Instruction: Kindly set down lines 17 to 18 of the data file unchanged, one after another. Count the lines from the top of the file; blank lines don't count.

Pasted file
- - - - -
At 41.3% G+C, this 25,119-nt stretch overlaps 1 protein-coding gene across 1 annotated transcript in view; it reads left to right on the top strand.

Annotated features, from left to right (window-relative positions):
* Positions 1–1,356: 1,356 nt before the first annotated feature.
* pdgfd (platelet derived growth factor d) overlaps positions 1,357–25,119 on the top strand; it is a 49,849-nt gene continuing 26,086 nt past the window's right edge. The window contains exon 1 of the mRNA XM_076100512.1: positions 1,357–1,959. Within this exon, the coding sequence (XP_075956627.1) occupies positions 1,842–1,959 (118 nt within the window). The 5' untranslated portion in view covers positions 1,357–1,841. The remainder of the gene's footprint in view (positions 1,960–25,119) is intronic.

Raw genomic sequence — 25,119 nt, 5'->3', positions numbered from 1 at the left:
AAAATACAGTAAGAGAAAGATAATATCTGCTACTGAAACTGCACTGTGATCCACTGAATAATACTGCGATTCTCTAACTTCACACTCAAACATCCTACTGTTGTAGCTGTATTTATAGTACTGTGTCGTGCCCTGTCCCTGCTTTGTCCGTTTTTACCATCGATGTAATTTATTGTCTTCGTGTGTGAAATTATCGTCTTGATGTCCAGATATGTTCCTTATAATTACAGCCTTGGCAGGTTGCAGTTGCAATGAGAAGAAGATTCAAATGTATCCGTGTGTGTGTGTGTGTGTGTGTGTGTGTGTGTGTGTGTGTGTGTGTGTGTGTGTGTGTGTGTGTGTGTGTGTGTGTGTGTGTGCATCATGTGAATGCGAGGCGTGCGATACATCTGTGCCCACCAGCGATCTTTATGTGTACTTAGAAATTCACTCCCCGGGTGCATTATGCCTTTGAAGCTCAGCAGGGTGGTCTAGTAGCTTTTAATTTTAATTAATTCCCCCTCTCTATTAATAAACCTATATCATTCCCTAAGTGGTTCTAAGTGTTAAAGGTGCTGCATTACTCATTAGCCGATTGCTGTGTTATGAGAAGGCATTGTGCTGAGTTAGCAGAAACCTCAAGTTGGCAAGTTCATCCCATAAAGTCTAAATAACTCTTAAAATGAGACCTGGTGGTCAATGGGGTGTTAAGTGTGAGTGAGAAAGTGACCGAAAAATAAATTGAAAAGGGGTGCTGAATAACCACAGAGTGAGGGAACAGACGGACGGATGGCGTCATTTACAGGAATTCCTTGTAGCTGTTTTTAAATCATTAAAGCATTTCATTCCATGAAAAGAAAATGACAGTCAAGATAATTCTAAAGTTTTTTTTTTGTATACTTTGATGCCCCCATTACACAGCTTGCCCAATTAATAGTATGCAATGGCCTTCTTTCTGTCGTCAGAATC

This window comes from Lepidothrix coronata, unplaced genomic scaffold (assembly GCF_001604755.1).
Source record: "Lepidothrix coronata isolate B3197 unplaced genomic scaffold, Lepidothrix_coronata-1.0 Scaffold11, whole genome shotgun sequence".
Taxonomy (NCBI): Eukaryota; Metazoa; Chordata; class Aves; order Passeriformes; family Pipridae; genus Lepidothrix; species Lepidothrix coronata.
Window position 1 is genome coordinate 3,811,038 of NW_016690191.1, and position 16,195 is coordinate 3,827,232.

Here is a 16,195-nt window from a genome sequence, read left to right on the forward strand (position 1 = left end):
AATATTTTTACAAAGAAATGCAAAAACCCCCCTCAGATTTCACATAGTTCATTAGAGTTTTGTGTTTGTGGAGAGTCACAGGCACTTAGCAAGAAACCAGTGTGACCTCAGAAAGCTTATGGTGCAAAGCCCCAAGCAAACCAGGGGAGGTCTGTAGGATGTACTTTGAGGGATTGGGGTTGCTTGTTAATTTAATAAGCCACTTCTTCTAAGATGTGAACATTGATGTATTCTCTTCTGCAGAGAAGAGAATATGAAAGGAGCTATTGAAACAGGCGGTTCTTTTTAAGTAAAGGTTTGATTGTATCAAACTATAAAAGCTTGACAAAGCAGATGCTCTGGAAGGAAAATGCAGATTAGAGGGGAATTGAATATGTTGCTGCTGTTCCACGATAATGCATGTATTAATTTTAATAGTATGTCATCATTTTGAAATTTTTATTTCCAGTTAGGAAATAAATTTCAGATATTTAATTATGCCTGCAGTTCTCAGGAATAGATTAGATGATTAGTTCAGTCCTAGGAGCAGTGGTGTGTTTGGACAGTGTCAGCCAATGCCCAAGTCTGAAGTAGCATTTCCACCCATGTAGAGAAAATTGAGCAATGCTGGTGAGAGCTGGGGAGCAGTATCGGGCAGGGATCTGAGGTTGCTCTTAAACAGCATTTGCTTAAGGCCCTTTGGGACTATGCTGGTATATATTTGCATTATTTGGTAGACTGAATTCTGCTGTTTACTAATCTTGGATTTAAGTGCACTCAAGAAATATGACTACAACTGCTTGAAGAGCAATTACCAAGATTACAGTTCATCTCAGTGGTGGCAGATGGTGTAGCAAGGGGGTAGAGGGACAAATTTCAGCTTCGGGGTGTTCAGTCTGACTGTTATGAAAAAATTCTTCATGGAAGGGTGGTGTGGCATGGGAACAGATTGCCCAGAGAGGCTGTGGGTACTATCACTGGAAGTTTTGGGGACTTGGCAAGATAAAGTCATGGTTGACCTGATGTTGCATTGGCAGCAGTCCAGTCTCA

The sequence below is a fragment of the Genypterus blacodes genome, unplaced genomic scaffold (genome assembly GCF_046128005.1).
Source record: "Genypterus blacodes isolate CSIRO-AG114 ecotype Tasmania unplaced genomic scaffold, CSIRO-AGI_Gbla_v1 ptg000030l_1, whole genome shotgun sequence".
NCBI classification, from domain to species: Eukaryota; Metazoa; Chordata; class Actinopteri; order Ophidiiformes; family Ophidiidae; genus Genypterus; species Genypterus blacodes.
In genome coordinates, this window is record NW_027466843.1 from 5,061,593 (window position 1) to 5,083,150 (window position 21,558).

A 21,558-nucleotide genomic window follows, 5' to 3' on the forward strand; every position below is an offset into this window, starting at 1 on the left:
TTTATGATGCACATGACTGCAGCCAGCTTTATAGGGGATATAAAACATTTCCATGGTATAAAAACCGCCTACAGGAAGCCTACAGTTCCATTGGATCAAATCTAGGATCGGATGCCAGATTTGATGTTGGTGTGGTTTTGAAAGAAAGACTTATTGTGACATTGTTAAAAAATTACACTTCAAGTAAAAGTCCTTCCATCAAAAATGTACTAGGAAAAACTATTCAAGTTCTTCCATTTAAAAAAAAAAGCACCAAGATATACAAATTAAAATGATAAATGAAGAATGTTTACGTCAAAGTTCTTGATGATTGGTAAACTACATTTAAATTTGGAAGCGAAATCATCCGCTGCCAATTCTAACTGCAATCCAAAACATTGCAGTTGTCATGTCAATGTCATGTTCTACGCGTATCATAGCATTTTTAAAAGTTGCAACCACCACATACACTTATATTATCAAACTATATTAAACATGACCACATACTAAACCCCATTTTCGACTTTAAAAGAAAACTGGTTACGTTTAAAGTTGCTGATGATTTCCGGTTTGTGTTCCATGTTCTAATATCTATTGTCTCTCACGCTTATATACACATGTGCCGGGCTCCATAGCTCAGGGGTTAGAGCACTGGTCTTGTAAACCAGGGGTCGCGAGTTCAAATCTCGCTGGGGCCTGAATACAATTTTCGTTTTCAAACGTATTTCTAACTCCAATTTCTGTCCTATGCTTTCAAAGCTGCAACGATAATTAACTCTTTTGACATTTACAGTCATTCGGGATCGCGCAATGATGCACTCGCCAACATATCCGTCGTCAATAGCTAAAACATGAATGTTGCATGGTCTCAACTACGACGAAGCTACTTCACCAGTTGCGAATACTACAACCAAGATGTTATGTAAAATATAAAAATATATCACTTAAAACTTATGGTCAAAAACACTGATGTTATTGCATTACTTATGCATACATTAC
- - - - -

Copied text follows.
A 21,558-nucleotide genomic window follows, 5' to 3' on the forward strand; every position below is an offset into this window, starting at 1 on the left:
TTTATGATGCACATGACTGCAGCCAGCTTTATAGGGGATATAAAACATTTCCATGGTATAAAAACCGCCTACAGGAAGCCTACAGTTCCATTGGATCAAATCTAGGATCGGATGCCAGATTTGATGTTGGTGTGGTTTTGAAAGAAAGACTTATTGTGACATTGTTAAAAAATTACACTTCAAGTAAAAGTCCTTCCATCAAAAATGTACTAGGAAAAACTATTCAAGTTCTTCCATTTAAAAAAAAAAGCACCAAGATATACAAATTAAAATGATAAATGAAGAATGTTTACGTCAAAGTTCTTGATGATTGGTAAACTACATTTAAATTTGGAAGCGAAATCATCCGCTGCCAATTCTAACTGCAATCCAAAACATTGCAGTTGTCATGTCAATGTCATGTTCTACGCGTATCATAGCATTTTTAAAAGTTGCAACCACCACATACACTTATATTATCAAACTATATTAAACATGACCACATACTAAACCCCATTTTCGACTTTAAAAGAAAACTGGTTACGTTTAAAGTTGCTGATGATTTCCGGTTTGTGTTCCATGTTCTAATATCTATTGTCTCTCACGCTTATATACACATGTGCCGGGCTCCATAGCTCAGGGGTTAGAGCACTGGTCTTGTAAACCAGGGGTCGCGAGTTCAAATCTCGCTGGGGCCTGAATACAATTTTCGTTTTCAAACGTATTTCTAACTCCAATTTCTGTCCTATGCTTTCAAAGCTGCAACGATAATTAACTCTTTTGACATTTACAGTCATTCGGGATCGCGCAATGATGCACTCGCCAACATATCCGTCGTCAATAGCTAAAACATGAATGTTGCATGGTCTCAACTACGACGAAGCTACTTCACCAGTTGCGAATACTACAACCAAGATGTTATGTAAAATATAAAAATATATCACTTAAAACTTATGGTCAAAAACACTGATGTTATTGCATTACTTATGCATACATTAC